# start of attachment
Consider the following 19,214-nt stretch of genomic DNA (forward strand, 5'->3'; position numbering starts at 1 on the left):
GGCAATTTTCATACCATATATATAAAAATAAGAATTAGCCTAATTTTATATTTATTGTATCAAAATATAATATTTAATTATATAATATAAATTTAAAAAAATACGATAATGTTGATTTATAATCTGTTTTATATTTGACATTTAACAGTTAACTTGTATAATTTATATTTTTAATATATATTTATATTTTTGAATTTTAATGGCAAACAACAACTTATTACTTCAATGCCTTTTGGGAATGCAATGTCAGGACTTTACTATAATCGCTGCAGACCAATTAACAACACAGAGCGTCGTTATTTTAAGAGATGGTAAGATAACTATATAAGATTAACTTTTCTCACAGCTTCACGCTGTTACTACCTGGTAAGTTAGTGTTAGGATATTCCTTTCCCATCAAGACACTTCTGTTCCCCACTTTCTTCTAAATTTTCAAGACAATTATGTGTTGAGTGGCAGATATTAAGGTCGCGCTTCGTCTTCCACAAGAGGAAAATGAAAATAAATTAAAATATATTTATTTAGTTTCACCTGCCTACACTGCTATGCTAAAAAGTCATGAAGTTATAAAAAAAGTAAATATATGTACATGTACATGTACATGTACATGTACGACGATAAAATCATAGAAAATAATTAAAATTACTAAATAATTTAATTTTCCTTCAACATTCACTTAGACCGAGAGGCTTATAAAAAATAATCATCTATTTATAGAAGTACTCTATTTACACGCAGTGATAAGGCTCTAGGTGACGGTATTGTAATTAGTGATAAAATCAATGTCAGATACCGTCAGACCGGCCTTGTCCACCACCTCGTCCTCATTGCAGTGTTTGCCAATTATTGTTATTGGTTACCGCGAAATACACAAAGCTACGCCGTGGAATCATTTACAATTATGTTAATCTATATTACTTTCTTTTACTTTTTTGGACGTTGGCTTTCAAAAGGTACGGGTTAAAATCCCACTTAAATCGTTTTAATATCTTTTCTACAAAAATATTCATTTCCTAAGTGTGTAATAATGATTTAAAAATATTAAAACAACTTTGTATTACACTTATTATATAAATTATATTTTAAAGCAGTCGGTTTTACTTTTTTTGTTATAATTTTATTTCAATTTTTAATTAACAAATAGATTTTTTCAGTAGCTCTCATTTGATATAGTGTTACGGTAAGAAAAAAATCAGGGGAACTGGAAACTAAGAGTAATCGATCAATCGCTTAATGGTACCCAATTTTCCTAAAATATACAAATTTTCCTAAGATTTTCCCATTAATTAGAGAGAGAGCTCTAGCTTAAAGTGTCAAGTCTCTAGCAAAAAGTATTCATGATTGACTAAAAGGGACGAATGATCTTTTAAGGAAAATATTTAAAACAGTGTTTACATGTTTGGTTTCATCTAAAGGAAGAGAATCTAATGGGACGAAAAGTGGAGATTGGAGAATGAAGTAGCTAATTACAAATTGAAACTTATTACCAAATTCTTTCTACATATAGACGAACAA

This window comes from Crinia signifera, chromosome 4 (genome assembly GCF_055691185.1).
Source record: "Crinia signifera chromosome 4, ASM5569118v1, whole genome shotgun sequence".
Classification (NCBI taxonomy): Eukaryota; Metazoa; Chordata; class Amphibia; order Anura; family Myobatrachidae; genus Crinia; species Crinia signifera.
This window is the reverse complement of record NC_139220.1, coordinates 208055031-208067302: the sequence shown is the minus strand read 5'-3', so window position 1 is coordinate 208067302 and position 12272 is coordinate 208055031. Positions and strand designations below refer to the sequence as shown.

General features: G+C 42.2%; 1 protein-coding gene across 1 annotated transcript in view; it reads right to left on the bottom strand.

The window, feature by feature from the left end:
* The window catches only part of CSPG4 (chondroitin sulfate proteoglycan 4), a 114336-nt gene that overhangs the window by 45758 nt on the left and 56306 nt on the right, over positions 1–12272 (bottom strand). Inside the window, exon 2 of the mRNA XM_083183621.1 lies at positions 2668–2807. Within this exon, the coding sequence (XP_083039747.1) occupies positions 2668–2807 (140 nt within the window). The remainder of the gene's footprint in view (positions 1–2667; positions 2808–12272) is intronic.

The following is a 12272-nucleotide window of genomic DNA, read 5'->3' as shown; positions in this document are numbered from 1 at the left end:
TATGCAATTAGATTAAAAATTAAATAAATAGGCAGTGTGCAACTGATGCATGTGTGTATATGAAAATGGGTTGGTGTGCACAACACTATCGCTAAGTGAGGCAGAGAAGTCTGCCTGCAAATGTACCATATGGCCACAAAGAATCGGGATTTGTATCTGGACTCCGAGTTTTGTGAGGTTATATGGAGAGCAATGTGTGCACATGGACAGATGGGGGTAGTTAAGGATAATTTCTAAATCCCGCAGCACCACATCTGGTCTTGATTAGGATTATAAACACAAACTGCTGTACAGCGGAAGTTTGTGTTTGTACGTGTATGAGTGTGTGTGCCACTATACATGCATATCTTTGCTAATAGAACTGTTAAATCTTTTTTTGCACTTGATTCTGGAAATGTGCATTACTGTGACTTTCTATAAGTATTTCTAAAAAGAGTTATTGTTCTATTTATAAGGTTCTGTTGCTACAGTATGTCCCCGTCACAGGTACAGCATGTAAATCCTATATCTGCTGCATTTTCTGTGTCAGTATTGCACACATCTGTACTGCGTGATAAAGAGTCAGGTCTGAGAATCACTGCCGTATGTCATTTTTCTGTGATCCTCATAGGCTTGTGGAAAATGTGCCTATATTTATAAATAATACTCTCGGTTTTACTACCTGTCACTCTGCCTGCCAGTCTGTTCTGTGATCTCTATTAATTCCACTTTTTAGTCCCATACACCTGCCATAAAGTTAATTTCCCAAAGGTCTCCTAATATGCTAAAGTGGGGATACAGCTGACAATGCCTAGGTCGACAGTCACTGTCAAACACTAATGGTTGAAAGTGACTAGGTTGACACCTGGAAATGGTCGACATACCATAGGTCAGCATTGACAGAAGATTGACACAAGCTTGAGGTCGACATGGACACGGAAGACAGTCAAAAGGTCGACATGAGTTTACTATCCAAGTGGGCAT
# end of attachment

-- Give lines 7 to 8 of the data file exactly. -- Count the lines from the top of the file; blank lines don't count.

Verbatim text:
General features: G+C 42.2%; 1 protein-coding gene across 1 annotated transcript in view; it reads right to left on the bottom strand.

The window, feature by feature from the left end: